Increased taxes on cigarettes Essay
Increased taxes on cigarettesIntroduction Taxes are financial charges imposed on goods, services, income, revenues and organization by the legislative authority.
Taxes are mainly intended to generate revenue to finance government expenditure. Taxes are not voluntary contribution but rather compulsory contribution to the state and are classified as either direct or indirect. Other than to finance government expenditure taxes are levied for other specific reasons: to regulate consumption of certain good or service, to ensure even distribution of income among the citizens and as tool in fiscal policy. Specific taxes on specific goods affect the demand and supply of those goods.
Taxes on cigarettes are aimed at reducing the level of cigarette smoking among the citizens. As we all know that cigarette smoking is harmful to our health1. Will cigarette taxes have effect on demand for cigarettes? Indiana stated is “ranked second among states in adult smoking rate with 27.3 per cent smoking rate” (Chaloupka and Christensen). Despite much efforts by the federal government to reduce the number of youth smoking more youth are still smokers. Cigarette smoking is associated with diseases such as lung cancer and heart disease. “In 2001, Indiana states reported more than 10,000 deaths caused by tobacco use” (Chaloupka and Christensen). Cigarette smoking has a lot of social and economic costs affecting both the active and passive smokers such as high medical costs, reduced productivity and high insurance covers.
The Indiana state government increased excise tax on cigarettes as policy to reduce the number of smokers and smoking rates. Increased taxes increases prices of the cigarettes and as the law of demand states increase in price of commodity reduces its demand and hence reduced consumption. Therefore the Indiana government expects cigarette smoking rates to fall by a certain rate. The smoking rate may fall or remain unchanged because of the price elasticity of supply and demand of the cigarettes. If demand is more inelastic in respect to supply the tax incidence fall on the buyer hence the demand falls.Price Supply curve Demand curveQuantity: Dd/Ss 2.
Other effects of increase in taxes on cigarettes. An increased tax on cigarettes has other economic and social effects. Value added taxes on goods increase cost of production as producers seek to maximize profits. Increased taxes on cigarettes is first felt by the producer who transfers the increased cost of production over to the consumer through increased retail price. Increased cost of production might reduce the total production. Marginal cost is the increase in cost of producing one more unit of output. As cost of production increases, marginal cost increase at a decreasing rate.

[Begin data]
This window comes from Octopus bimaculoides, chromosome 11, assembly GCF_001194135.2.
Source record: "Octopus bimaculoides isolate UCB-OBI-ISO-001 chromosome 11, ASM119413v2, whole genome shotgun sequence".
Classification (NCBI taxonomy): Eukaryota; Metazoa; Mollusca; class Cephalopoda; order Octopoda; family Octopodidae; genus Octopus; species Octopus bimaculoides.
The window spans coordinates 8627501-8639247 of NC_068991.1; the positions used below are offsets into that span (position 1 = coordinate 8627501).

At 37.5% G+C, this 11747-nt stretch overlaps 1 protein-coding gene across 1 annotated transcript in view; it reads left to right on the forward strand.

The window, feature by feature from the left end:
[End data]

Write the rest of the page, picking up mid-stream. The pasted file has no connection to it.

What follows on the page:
On other hand marginal benefit is benefit accruing from additional consumption of one unit of commodity. Reduced cigarette consumption reduces marginal benefits. Therefore changes in prices of goods caused by increased taxes affect both marginal cost and marginal benefits. Reduced cigarettes smoking reduces its related diseases and hence the cost of treatment.
This funds once used in treating tobacco ailments is used for other purposes. The figure below shows the relationship between marginal cost and marginal benefit.3. Uses of money generated from increased taxes on cigarettes As result of increased taxes on cigarettes, the Indiana health department reports that about half of the drop in cigarette smoking is as result of increased prices due to increased tax. The department estimates that tax on cigarettes generates more than 280 million US dollars annually.
“The state of Indiana spends 2.03 billion US dollars annually in treatment of tobacco related diseases” (Chaloupka and Christensen).Conclusions From economic point of view increased prices will reduce demand for that good. The effects on taxes depend on the elasticity of demand and supply.
“Elasticity of demand and supply is the responsiveness of demand and supply to changes in own prices” (Samuelson and William 147). Consumer demand changes depending on prices of that good he wants to buy. If elasticity is 1, it shows that demand is highly affected by the changes in price of that good and if less than one it means demand for a good is not more sensitive to changes in price. Therefore the tax on cigarettes will be effective with respect to elasticity of demand for cigarettes. If demand is inelastic in relation to supply then the tax burden will fall to consumers and if the supply is inelastic in relation to demand the tax burden will fall on the seller. If demand for cigarette is more elastic then any increase in tax which increases price will lower demand for cigarettes.
However, if demand for cigarettes is inelastic any increase in prices due to increased taxes will not change cigarettes demand hence the tax will not have any effect.Works cited.Chaloupka, J. Frank and Christensen, Karijo. November 2006. State cigarette tax increase would cut smoking rate and ease cost.
Identifying choices and supporting action to improve communities. November 18, 2008< https://www.policyarchive.org/bitstream/handle/10207/26/210_06-C25.pdf?sequence=1>Samuelson, Paul A and William D. Nordhaus.
Economics, 17th edition, McGraw-Hill. 2002: 147.